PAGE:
All test images are presented with no alteration in color, sharpness, contrast, or clarity except where indicated. Only small adjustments in exposure were made to test images. Gear used for this review and tests – Canon 7D and a Manfrotto 190 tripod.
There is no denying that any lens capable of shooting in a wide range of conditions will always be in high demand and very popular. So called “all-in-one lenses” are most definitely a great way to be flexible in more situations without lugging around a lot of gear.
One of Tamron’s latest additions to this category is the 16-300mm F/3.5-6.3 Di II VC PZD Macro. Don’t worry, all of those letters will meet with explanations shortly. It is a lens that is marketed as a go-to option for shooting wide angle scenes, as well as zooming in very tight for those dramatic close-ups. It is intended for those who want to pack as little gear as possible, but still keep consistent quality through a huge range of focal lengths.
Here is the nitty gritty for this lens. The specifications are taken directly from the Tamron USA website. Please note that the lens I worked with was a Canon mount and these specifications are for Nikon mounts, but the numbers should be very similar.
Let’s talk about all those letters on the side of the lens that were mentioned earlier and go over their meanings. The “Di-II” designation simply means that the lens is intended for use with digital SLR cameras. The “VC” means that the lens is equipped with a vibration compensation (image stabilizer) feature and the “PZD” indicates the lens has Tamron’s proprietary Piezo Drive autofocus mechanism.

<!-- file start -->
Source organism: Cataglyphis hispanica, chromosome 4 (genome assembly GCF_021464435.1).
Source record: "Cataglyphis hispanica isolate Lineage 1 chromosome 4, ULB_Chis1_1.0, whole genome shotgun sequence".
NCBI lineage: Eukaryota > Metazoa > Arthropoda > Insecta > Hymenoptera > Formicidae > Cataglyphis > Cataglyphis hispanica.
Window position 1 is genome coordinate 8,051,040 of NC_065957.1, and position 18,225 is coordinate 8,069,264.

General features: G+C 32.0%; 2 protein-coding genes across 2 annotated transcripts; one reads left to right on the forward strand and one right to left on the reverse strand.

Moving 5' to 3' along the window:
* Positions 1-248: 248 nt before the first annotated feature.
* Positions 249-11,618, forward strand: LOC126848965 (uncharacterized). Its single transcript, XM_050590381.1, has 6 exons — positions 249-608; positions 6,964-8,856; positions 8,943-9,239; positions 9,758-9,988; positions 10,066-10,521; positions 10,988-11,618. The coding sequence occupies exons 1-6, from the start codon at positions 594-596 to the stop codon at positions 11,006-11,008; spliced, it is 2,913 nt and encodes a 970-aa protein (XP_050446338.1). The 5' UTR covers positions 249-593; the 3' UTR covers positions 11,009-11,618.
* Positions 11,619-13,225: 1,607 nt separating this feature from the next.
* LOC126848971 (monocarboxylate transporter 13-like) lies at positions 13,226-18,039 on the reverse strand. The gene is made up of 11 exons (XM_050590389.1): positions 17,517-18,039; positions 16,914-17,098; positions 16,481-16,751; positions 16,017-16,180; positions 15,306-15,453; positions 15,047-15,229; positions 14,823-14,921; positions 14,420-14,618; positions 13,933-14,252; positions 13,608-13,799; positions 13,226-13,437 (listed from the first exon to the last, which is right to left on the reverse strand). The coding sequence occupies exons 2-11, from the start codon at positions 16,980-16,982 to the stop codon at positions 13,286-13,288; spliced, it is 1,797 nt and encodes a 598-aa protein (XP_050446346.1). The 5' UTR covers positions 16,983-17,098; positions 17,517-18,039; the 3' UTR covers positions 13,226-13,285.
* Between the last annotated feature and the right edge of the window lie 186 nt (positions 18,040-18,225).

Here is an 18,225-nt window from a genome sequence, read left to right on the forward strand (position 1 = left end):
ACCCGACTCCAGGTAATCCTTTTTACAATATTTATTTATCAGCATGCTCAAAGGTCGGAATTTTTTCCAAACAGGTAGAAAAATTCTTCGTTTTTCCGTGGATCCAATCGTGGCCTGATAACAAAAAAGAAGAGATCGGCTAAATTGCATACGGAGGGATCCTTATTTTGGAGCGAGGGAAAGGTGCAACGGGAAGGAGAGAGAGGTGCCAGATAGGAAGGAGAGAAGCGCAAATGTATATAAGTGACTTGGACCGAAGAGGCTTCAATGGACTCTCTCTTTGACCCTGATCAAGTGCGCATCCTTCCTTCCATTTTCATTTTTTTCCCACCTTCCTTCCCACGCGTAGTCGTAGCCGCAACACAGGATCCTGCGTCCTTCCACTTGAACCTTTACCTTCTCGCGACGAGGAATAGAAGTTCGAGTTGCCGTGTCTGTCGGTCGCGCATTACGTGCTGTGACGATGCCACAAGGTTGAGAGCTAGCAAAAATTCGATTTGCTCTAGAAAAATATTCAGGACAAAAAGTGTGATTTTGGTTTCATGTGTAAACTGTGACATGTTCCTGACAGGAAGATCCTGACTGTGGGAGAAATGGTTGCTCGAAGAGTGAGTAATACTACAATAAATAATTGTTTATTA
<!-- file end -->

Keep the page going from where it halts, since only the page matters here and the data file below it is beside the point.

Fit and Finish
The lens shipped from Tamron USA, included a nice hood, and of course front and end caps. Taking the lens in hand, you really get a feel for the weight. My first impression was that it felt somewhat heavy but after further handling I prefer to call the weight of the lens substantial rather than heavy. Tamron lists the lens as weighing 19 ounces (540g) which is actually lighter than some other lenses of similar zoom range and aperture.
For the amount of zoom power that has been packed inside, I was very surprised at the shear compactness of this lens. Tamron’s 16-300mm is just under four inches in length at 3.9 inches (9.9cm). Here is a side-by-side comparison with my trusty Canon 28-135mm.
The lens feels very solid in hand and fits securely to the camera with no rattles or gaps. All of the on-lens controls are very crisp in their function and are well placed for easy no-look operation.